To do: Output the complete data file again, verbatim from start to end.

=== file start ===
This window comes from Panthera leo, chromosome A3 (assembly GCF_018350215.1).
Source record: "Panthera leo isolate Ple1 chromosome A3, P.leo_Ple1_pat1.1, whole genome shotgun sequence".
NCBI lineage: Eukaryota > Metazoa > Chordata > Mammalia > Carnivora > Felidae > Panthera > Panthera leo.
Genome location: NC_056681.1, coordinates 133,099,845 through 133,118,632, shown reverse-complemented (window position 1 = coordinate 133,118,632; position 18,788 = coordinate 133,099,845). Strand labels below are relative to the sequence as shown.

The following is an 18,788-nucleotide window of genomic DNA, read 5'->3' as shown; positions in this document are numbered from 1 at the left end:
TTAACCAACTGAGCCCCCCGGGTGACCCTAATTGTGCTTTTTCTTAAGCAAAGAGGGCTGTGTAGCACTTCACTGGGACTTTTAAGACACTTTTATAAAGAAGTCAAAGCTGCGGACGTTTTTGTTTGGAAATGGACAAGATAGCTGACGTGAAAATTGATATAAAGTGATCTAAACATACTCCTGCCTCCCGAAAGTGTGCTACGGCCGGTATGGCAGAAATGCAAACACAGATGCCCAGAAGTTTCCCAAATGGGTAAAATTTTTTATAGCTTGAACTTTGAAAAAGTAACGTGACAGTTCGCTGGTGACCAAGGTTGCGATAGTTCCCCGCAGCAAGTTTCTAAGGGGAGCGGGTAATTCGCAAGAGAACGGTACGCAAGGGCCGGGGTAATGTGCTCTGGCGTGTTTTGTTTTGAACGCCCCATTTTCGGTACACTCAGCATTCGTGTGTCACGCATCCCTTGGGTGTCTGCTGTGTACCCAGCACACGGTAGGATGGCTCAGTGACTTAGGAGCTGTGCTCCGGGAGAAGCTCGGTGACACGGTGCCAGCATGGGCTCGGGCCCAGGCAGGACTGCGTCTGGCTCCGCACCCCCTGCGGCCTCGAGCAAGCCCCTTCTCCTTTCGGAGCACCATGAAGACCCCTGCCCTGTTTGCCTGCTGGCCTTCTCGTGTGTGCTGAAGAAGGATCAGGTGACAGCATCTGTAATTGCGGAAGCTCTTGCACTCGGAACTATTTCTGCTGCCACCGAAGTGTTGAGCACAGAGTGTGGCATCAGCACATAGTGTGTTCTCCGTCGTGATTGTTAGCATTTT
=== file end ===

This window comes from Panthera leo, chromosome A3 (assembly GCF_018350215.1).
Source record: "Panthera leo isolate Ple1 chromosome A3, P.leo_Ple1_pat1.1, whole genome shotgun sequence".
NCBI lineage: Eukaryota > Metazoa > Chordata > Mammalia > Carnivora > Felidae > Panthera > Panthera leo.
Genome location: NC_056681.1, coordinates 133,099,845 through 133,118,632, shown reverse-complemented (window position 1 = coordinate 133,118,632; position 18,788 = coordinate 133,099,845). Strand labels below are relative to the sequence as shown.

The following is an 18,788-nucleotide window of genomic DNA, read 5'->3' as shown; positions in this document are numbered from 1 at the left end:
TTAACCAACTGAGCCCCCCGGGTGACCCTAATTGTGCTTTTTCTTAAGCAAAGAGGGCTGTGTAGCACTTCACTGGGACTTTTAAGACACTTTTATAAAGAAGTCAAAGCTGCGGACGTTTTTGTTTGGAAATGGACAAGATAGCTGACGTGAAAATTGATATAAAGTGATCTAAACATACTCCTGCCTCCCGAAAGTGTGCTACGGCCGGTATGGCAGAAATGCAAACACAGATGCCCAGAAGTTTCCCAAATGGGTAAAATTTTTTATAGCTTGAACTTTGAAAAAGTAACGTGACAGTTCGCTGGTGACCAAGGTTGCGATAGTTCCCCGCAGCAAGTTTCTAAGGGGAGCGGGTAATTCGCAAGAGAACGGTACGCAAGGGCCGGGGTAATGTGCTCTGGCGTGTTTTGTTTTGAACGCCCCATTTTCGGTACACTCAGCATTCGTGTGTCACGCATCCCTTGGGTGTCTGCTGTGTACCCAGCACACGGTAGGATGGCTCAGTGACTTAGGAGCTGTGCTCCGGGAGAAGCTCGGTGACACGGTGCCAGCATGGGCTCGGGCCCAGGCAGGACTGCGTCTGGCTCCGCACCCCCTGCGGCCTCGAGCAAGCCCCTTCTCCTTTCGGAGCACCATGAAGACCCCTGCCCTGTTTGCCTGCTGGCCTTCTCGTGTGTGCTGAAGAAGGATCAGGTGACAGCATCTGTAATTGCGGAAGCTCTTGCACTCGGAACTATTTCTGCTGCCACCGAAGTGTTGAGCACAGAGTGTGGCATCAGCACATAGTGTGTTCTCCGTCGTGATTGTTAGCATTTT